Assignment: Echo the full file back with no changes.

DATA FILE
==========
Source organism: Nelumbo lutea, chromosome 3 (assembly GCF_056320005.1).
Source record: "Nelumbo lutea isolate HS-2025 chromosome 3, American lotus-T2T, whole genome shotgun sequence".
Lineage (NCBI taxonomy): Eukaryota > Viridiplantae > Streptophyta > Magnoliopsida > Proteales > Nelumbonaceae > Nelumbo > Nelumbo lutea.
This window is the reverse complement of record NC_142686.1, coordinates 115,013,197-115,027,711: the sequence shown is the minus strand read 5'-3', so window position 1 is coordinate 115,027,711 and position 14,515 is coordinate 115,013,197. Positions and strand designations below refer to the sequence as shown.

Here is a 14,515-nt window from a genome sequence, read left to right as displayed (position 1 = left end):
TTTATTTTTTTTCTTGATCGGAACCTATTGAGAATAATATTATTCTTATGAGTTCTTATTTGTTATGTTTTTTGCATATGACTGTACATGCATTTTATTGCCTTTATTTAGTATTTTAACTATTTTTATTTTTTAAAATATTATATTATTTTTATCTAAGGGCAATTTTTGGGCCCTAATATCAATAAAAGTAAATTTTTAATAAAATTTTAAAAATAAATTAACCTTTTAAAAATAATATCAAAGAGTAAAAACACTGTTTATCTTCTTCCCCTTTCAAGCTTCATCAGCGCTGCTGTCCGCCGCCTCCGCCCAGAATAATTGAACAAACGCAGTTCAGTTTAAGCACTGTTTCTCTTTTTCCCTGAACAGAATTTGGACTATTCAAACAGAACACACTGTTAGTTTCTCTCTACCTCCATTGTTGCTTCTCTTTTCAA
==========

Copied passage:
Source organism: Nelumbo lutea, chromosome 3 (assembly GCF_056320005.1).
Source record: "Nelumbo lutea isolate HS-2025 chromosome 3, American lotus-T2T, whole genome shotgun sequence".
Lineage (NCBI taxonomy): Eukaryota > Viridiplantae > Streptophyta > Magnoliopsida > Proteales > Nelumbonaceae > Nelumbo > Nelumbo lutea.
This window is the reverse complement of record NC_142686.1, coordinates 115,013,197-115,027,711: the sequence shown is the minus strand read 5'-3', so window position 1 is coordinate 115,027,711 and position 14,515 is coordinate 115,013,197. Positions and strand designations below refer to the sequence as shown.

Here is a 14,515-nt window from a genome sequence, read left to right as displayed (position 1 = left end):
TTTATTTTTTTTCTTGATCGGAACCTATTGAGAATAATATTATTCTTATGAGTTCTTATTTGTTATGTTTTTTGCATATGACTGTACATGCATTTTATTGCCTTTATTTAGTATTTTAACTATTTTTATTTTTTAAAATATTATATTATTTTTATCTAAGGGCAATTTTTGGGCCCTAATATCAATAAAAGTAAATTTTTAATAAAATTTTAAAAATAAATTAACCTTTTAAAAATAATATCAAAGAGTAAAAACACTGTTTATCTTCTTCCCCTTTCAAGCTTCATCAGCGCTGCTGTCCGCCGCCTCCGCCCAGAATAATTGAACAAACGCAGTTCAGTTTAAGCACTGTTTCTCTTTTTCCCTGAACAGAATTTGGACTATTCAAACAGAACACACTGTTAGTTTCTCTCTACCTCCATTGTTGCTTCTCTTTTCAA